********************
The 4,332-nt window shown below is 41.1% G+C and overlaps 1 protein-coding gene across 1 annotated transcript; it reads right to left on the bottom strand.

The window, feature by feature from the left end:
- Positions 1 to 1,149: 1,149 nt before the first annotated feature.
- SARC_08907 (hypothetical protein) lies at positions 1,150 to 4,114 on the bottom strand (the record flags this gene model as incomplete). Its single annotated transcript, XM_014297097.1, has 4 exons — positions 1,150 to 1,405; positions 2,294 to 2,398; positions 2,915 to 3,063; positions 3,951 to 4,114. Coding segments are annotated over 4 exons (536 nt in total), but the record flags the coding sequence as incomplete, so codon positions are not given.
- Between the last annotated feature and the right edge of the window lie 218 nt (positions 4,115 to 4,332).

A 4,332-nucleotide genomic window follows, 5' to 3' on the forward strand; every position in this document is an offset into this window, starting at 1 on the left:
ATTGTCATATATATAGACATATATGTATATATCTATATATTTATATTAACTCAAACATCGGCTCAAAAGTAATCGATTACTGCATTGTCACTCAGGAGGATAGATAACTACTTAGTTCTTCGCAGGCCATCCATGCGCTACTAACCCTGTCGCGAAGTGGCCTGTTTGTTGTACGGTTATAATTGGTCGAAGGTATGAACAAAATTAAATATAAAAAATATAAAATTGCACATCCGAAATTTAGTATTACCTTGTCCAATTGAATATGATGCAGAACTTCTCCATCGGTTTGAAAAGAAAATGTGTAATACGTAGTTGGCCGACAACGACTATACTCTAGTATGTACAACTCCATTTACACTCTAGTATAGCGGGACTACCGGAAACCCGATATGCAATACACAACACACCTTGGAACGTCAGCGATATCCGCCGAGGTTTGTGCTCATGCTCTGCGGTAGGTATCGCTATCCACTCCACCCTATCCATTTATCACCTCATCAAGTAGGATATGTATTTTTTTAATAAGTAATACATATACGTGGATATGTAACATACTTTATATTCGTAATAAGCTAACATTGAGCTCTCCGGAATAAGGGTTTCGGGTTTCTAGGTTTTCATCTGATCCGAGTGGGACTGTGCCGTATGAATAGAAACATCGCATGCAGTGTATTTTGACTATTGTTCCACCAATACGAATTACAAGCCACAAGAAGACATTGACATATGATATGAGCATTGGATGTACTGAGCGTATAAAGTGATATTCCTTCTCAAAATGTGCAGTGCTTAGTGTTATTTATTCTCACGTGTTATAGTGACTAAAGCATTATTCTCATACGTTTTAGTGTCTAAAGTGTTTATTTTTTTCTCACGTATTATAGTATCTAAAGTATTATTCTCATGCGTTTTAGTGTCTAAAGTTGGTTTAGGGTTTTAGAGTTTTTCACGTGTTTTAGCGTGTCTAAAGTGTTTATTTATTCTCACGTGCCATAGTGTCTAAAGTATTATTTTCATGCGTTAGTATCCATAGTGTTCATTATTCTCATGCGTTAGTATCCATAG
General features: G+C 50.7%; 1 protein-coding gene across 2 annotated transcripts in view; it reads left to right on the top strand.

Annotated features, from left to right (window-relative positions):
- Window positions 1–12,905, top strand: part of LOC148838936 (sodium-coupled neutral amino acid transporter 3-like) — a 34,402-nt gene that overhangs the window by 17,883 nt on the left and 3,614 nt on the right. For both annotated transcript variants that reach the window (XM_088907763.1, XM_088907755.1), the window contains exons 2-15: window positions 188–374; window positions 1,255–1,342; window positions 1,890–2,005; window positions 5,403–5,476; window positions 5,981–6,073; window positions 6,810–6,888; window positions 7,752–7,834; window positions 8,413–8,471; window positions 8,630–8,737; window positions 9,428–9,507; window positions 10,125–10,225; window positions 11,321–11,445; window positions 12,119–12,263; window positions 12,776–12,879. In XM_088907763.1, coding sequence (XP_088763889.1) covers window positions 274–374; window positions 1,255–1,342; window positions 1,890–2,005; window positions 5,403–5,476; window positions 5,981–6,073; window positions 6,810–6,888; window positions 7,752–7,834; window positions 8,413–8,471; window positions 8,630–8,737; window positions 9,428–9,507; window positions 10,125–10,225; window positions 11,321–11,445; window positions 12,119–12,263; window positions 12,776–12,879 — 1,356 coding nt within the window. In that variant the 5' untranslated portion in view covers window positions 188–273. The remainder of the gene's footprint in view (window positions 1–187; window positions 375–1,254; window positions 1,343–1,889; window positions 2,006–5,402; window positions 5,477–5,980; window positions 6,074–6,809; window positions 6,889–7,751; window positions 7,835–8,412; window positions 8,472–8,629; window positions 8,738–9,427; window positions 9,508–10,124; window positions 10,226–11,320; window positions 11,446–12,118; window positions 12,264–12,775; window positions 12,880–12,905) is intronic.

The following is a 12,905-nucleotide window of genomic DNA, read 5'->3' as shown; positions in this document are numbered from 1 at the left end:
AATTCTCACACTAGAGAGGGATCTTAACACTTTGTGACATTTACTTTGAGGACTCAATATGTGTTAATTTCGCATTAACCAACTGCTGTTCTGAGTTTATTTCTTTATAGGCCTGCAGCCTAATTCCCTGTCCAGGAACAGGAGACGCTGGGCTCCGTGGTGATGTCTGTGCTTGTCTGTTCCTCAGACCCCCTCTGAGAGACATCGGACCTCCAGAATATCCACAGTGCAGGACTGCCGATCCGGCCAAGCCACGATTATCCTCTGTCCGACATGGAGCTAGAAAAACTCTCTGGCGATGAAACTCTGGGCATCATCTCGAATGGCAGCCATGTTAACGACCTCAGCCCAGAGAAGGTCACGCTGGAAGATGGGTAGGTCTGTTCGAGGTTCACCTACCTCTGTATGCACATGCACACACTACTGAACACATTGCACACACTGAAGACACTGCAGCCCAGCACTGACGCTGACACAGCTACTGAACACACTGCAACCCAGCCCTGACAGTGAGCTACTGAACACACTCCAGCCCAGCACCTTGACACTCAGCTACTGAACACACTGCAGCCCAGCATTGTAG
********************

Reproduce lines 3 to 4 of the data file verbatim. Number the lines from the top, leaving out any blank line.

- Positions 1 to 1,149: 1,149 nt before the first annotated feature.
- SARC_08907 (hypothetical protein) lies at positions 1,150 to 4,114 on the bottom strand (the record flags this gene model as incomplete). Its single annotated transcript, XM_014297097.1, has 4 exons — positions 1,150 to 1,405; positions 2,294 to 2,398; positions 2,915 to 3,063; positions 3,951 to 4,114. Coding segments are annotated over 4 exons (536 nt in total), but the record flags the coding sequence as incomplete, so codon positions are not given.